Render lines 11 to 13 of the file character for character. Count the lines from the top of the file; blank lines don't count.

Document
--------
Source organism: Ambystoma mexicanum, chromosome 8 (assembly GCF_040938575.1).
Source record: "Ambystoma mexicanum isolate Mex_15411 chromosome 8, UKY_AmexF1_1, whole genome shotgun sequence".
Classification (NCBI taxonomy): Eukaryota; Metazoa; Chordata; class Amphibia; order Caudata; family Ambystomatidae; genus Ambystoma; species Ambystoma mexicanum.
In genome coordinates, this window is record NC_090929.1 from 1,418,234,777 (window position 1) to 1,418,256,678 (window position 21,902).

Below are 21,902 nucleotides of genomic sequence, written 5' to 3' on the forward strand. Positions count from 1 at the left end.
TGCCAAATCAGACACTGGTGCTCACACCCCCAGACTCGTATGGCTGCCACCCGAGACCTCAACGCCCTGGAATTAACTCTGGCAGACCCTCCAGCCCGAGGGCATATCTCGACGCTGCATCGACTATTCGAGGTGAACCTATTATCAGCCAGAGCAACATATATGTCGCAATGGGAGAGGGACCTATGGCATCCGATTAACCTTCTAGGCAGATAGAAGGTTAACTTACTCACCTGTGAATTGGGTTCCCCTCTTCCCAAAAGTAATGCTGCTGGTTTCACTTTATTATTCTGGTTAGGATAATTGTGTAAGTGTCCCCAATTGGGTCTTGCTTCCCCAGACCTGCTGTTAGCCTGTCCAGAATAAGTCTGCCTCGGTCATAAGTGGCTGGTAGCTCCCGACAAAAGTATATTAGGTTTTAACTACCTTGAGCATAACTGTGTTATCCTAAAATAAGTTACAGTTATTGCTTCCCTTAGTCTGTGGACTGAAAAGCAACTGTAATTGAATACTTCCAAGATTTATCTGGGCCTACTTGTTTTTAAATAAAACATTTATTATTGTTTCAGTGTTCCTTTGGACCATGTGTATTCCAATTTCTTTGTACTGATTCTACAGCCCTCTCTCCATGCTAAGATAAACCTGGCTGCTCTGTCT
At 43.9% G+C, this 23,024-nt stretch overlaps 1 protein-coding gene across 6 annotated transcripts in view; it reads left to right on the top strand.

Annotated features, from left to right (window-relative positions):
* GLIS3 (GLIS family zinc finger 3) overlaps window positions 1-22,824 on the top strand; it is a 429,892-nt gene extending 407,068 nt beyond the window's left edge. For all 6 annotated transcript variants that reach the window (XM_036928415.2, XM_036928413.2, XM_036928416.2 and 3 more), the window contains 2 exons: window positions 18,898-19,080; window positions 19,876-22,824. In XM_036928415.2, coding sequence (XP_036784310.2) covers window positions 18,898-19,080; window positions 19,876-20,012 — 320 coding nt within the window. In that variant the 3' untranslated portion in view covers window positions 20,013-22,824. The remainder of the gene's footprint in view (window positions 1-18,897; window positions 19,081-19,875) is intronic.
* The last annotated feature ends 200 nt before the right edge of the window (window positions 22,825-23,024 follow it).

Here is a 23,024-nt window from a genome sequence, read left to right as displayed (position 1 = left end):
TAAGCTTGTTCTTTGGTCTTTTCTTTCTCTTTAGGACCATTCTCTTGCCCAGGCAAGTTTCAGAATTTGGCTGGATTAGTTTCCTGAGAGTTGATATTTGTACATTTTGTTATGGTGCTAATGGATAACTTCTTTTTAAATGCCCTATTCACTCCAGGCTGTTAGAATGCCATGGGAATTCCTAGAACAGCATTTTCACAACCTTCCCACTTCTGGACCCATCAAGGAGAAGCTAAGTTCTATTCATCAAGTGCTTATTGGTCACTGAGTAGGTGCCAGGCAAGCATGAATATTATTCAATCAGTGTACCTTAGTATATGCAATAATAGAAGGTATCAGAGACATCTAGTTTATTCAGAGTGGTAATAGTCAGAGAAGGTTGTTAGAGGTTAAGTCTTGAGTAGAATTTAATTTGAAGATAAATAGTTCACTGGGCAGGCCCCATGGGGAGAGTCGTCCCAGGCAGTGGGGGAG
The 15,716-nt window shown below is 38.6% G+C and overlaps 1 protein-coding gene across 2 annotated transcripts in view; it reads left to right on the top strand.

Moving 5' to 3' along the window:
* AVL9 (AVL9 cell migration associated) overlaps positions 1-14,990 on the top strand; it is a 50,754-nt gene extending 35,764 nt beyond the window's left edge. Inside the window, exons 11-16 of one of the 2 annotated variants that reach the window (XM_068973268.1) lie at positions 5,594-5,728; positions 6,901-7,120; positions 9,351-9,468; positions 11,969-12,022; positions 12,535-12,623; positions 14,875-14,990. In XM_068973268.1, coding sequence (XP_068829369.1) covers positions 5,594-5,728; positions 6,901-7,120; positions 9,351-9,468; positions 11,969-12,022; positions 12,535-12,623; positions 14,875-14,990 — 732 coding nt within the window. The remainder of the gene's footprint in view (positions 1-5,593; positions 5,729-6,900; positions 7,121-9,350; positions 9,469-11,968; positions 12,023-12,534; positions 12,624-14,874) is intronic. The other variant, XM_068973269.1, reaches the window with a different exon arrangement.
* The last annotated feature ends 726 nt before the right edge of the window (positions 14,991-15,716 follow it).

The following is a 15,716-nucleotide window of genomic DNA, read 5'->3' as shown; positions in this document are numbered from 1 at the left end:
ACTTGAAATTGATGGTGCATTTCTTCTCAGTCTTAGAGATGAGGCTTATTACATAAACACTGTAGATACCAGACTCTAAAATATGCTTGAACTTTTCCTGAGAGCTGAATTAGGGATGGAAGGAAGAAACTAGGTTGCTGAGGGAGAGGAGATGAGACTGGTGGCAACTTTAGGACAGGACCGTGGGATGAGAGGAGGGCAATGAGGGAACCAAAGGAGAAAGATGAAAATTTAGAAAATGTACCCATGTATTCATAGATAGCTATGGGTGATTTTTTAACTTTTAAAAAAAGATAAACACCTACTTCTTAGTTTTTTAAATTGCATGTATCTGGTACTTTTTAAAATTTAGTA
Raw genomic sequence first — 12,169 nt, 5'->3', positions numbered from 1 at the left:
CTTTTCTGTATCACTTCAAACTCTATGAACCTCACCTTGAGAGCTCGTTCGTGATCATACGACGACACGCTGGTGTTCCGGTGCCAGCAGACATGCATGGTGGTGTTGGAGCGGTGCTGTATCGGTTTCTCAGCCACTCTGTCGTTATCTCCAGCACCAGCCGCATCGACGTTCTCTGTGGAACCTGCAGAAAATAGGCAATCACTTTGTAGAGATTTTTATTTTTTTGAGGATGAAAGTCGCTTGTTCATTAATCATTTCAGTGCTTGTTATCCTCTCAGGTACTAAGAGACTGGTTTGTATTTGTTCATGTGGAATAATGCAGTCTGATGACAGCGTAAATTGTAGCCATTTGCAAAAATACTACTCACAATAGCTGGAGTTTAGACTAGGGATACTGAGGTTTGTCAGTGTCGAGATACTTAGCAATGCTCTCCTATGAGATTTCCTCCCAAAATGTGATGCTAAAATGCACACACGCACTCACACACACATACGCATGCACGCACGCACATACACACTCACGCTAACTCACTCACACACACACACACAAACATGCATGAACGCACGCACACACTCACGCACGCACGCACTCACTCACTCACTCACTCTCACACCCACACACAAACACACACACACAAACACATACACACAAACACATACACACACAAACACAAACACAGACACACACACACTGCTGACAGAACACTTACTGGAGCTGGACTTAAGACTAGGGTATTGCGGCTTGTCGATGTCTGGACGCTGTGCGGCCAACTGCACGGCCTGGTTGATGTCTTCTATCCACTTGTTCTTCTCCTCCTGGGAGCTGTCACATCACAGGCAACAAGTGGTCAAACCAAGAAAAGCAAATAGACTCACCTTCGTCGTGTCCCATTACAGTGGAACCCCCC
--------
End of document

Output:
Here is a 23,024-nt window from a genome sequence, read left to right as displayed (position 1 = left end):
TAAGCTTGTTCTTTGGTCTTTTCTTTCTCTTTAGGACCATTCTCTTGCCCAGGCAAGTTTCAGAATTTGGCTGGATTAGTTTCCTGAGAGTTGATATTTGTACATTTTGTTATGGTGCTAATGGATAACTTCTTTTTAAATGCCCTATTCACTCCAGGCTGTTAGAATGCCATGGGAATTCCTAGAACAGCATTTTCACAACCTTCCCACTTCTGGACCCATCAAGGAGAAGCTAAGTTCTATTCATCAAGTGCTTATTGGTCACTGAGTAGGTGCCAGGCAAGCATGAATATTATTCAATCAGTGTACCTTAGTATATGCAATAATAGAAGGTATCAGAGACATCTAGTTTATTCAGAGTGGTAATAGTCAGAGAAGGTTGTTAGAGGTTAAGTCTTGAGTAGAATTTAATTTGAAGATAAATAGTTCACTGGGCAGGCCCCATGGGGAGAGTCGTCCCAGGCAGTGGGGGAG
The 15,716-nt window shown below is 38.6% G+C and overlaps 1 protein-coding gene across 2 annotated transcripts in view; it reads left to right on the top strand.